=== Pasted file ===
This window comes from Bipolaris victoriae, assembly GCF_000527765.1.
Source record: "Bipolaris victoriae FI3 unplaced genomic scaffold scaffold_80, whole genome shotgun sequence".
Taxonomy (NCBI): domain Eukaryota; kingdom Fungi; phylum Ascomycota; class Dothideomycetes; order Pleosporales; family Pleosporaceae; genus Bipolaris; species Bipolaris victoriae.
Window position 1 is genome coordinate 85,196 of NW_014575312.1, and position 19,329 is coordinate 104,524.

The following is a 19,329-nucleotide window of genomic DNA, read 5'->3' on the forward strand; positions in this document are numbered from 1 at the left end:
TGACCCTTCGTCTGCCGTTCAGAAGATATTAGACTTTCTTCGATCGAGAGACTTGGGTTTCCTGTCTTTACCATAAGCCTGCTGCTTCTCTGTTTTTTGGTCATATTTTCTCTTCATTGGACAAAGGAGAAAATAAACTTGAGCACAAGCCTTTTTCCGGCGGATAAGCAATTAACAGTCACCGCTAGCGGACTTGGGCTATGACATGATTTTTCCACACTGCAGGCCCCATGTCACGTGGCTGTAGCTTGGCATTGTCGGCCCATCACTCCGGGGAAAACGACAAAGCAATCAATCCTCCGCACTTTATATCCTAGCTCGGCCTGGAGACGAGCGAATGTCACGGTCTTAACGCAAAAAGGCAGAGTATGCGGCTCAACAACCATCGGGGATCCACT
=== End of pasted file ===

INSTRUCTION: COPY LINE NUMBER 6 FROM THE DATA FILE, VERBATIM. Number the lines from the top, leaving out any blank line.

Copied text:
TGACCCTTCGTCTGCCGTTCAGAAGATATTAGACTTTCTTCGATCGAGAGACTTGGGTTTCCTGTCTTTACCATAAGCCTGCTGCTTCTCTGTTTTTTGGTCATATTTTCTCTTCATTGGACAAAGGAGAAAATAAACTTGAGCACAAGCCTTTTTCCGGCGGATAAGCAATTAACAGTCACCGCTAGCGGACTTGGGCTATGACATGATTTTTCCACACTGCAGGCCCCATGTCACGTGGCTGTAGCTTGGCATTGTCGGCCCATCACTCCGGGGAAAACGACAAAGCAATCAATCCTCCGCACTTTATATCCTAGCTCGGCCTGGAGACGAGCGAATGTCACGGTCTTAACGCAAAAAGGCAGAGTATGCGGCTCAACAACCATCGGGGATCCACT